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Archie Boyd Teater Residence

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Teater’s Knoll
1952, Frank Lloyd Wright. 583 River Rd.
  • The Prow (Photograph by Henry Whiting)
  • As seen from a distance (Photograph by Henry Whiting)
  • Prow interior (Photograph by Henry Whiting)
  • (Photograph by Henry Whiting)
  • Interior skylight (Photograph by Henry Whiting)
  • View of Snake River (Photograph by Henry Whiting)
  • View of Snake River (Photograph by Henry Whiting)

In 1949, Archie and Pat Teater bought a two-acre site in Idaho’s Hagerman Valley on a basalt cliff above the Snake River and made plans for a studio. With his painter’s eye, Archie Teater was well aware of the power and attraction of this site. Its 180-degree-view of the vast Owyhee Desert with the Snake River running through the foreground looked out as far at the Trinity Mountains, sixty miles to the north. To most people, however, it looked achingly desolate, a rocky, sandy knoll, mostly devoid of vegetation. Neighboring ranchers saw it as useless for livestock or crops. But to the Teaters it would be a retreat, a place of solace where they could come in the spring and the fall to recharge their creative batteries. Summers were spent in Jackson, Wyoming, where Archie painted landscapes and Pat sold them; winters were spent traveling.

Pat, who was raised in Oak Park, Illinois, suggested hiring Frank Lloyd Wright to design the studio. Pat had been a student at the Abraham Lincoln Center, founded by Wright’s famous Unitarian minister uncle, Jenkin Lloyd Jones. Indeed, she claimed to have been in Jones’s last class before he died in 1918. Pat mentioned this connection when she wrote to Wright in October 1951. To the Teaters delight, Wright agreed and submitted plans for a simple, 3,000-square-foot structure of stone, wood, and glass. It is one of his simplest designs.

Wright, who never visited the site, sent his chief assistant, Wes Peters, to lay out the property. Taliesin apprentices Robert Pond and Tom Casey provided subsequent supervision. Stonemason Kent Hale laid the Oakley stone, a hard quartzite that sheaved off in layers of varying thickness, occasionally projecting two or three inches from the wall surface.

The building is shaped like a parallelogram, and the plan radiates from a 9-foot-wide by 5-foot-high rock fireplace. The only interior walls are those enclosing the kitchen (or “workspace” as Wright called it) and bathroom. The main studio also contains a dining space and a partitioned area for sleeping. Large window areas open out to the view of the river to the west and to the north. The roof slopes gently upward from the carport to extend over the studio terrace, giving the sense of a ship’s prow. The studio is roughly 30 feet by 40 feet, and reaches a height of 16 feet at the prow. The roof is supported by a central, 12 x 18 - inch, solid fir beam, upon which rest 4 x 12–inch structural members; this wood is rough sawn and, when combined with rock fireplace, create the singularly rustic quality of the studio interior. The window sills echo the roof plane and, when contrasted with the solidity of the stone masonry, establishes a dynamic tension that accounts for much of the building’s appeal. It looks like a giant golden eagle about to take flight.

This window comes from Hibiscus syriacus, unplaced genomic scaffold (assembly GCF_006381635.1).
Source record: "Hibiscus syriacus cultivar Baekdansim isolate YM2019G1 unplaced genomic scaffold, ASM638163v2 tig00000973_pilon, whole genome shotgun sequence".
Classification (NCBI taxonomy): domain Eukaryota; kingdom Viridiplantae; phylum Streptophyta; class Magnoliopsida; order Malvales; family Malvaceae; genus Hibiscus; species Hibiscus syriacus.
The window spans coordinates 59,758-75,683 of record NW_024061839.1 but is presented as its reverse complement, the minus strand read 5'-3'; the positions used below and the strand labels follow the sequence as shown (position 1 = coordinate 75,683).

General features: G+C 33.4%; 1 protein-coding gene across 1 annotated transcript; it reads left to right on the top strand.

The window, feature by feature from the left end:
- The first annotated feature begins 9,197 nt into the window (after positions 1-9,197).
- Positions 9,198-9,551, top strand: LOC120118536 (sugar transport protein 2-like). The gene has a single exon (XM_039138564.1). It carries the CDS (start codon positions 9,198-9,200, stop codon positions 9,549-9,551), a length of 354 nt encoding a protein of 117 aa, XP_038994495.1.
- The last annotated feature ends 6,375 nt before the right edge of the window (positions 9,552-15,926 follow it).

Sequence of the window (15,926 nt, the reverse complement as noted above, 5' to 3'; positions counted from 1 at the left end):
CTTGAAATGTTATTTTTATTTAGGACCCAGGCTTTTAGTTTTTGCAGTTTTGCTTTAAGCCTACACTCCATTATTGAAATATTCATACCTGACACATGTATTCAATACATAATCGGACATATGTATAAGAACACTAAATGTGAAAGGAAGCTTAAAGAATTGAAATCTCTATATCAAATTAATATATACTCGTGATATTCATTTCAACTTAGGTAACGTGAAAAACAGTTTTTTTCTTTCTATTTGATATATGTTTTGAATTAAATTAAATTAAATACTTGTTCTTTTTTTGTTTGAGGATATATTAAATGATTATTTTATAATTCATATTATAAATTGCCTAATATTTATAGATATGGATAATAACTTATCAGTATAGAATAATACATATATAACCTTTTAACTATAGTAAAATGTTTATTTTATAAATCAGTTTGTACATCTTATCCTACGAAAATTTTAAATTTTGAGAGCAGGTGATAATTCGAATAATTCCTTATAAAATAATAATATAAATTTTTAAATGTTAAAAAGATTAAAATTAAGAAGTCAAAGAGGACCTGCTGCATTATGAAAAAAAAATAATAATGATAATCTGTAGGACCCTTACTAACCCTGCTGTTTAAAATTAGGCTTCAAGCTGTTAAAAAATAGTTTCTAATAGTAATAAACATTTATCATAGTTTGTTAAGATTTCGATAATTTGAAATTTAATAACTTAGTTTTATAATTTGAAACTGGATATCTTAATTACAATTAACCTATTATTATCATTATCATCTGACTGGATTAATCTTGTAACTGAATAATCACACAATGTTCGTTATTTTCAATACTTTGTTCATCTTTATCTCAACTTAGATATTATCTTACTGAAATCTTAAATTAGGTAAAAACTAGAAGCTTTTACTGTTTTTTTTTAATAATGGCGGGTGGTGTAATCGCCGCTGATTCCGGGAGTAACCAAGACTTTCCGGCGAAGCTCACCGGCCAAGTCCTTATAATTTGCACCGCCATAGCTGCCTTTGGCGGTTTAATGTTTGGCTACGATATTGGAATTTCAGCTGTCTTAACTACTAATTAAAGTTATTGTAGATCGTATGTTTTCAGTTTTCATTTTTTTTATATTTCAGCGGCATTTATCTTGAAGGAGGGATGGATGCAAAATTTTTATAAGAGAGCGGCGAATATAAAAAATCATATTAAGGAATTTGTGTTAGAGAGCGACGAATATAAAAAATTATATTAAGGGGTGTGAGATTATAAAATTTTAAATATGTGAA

Characteristic of Wright’s residences, the entrance is not immediately visible upon entrance to the property. One has to walk around to the south (rear) of the studio to access the entry. Here, a generous outdoor patio area opens to the river and the cliffs beyond. Three steps lead up to an entry loggia, where the front door, protected by a broadly overhanging roof, welcomes the visitor. The massive stone walls and gently sloping roof create a sense of shelter. Once inside, the ceiling soars up and away with a breathtaking display of architectural virtuosity. The sloping window sills affirm and accentuate the drama.

The studio took four years to complete, due to its unusual design and to financial shortages. The Teaters used the studio seasonally from the late 1950s until the mid-1970s. Archie died in 1978 and Patricia in 1981, but the studio remained vacant until it was purchased in 1982 by Wright enthusiast Henry Whiting, great-nephew of charter Taliesin Fellowship apprentice Alden B. Dow. Working with Tom Casey, Whiting solved several structural issues, replaced the 105 single-pane windows with Thermopane, and refinished all of the wood. The kitchen and bathrooms were also expanded into a vacant storage area at the rear. The studio was adapted for full-time occupancy in 1998, which included insulating the roof and expanding the interior by enclosing the unused carport. The landscape plan was also redeveloped at this time to emphasize views of the Snake River.


Neil, J. Meredith. Saints and Oddfellows: A Bicentennial Sampler of Idaho Architecture. Boise, ID: Boise Gallery of Art Association, 1976.

Whiting II, Henry. Teater’s Knoll: Frank Lloyd Wright’s Idaho Legacy. Midland, Michigan: Northwood Institute Press, 1987.

Whiting II, Henry. Nature’s Edge, Frank Lloyd Wright’s Artist Studio. Salt Lake City: University of Utah Press, 2007.

Writing Credits

Henry Whiting
Anne L. Marshall
Wendy R. McClure
Phillip G. Mead
D. Nels Reese



  • 1952

  • 1982

  • 1998

    Car port enclosed


Henry Whiting, "Archie Boyd Teater Residence", [Bliss, Idaho], SAH Archipedia, eds. Gabrielle Esperdy and Karen Kingsley, Charlottesville: UVaP, 2012—,

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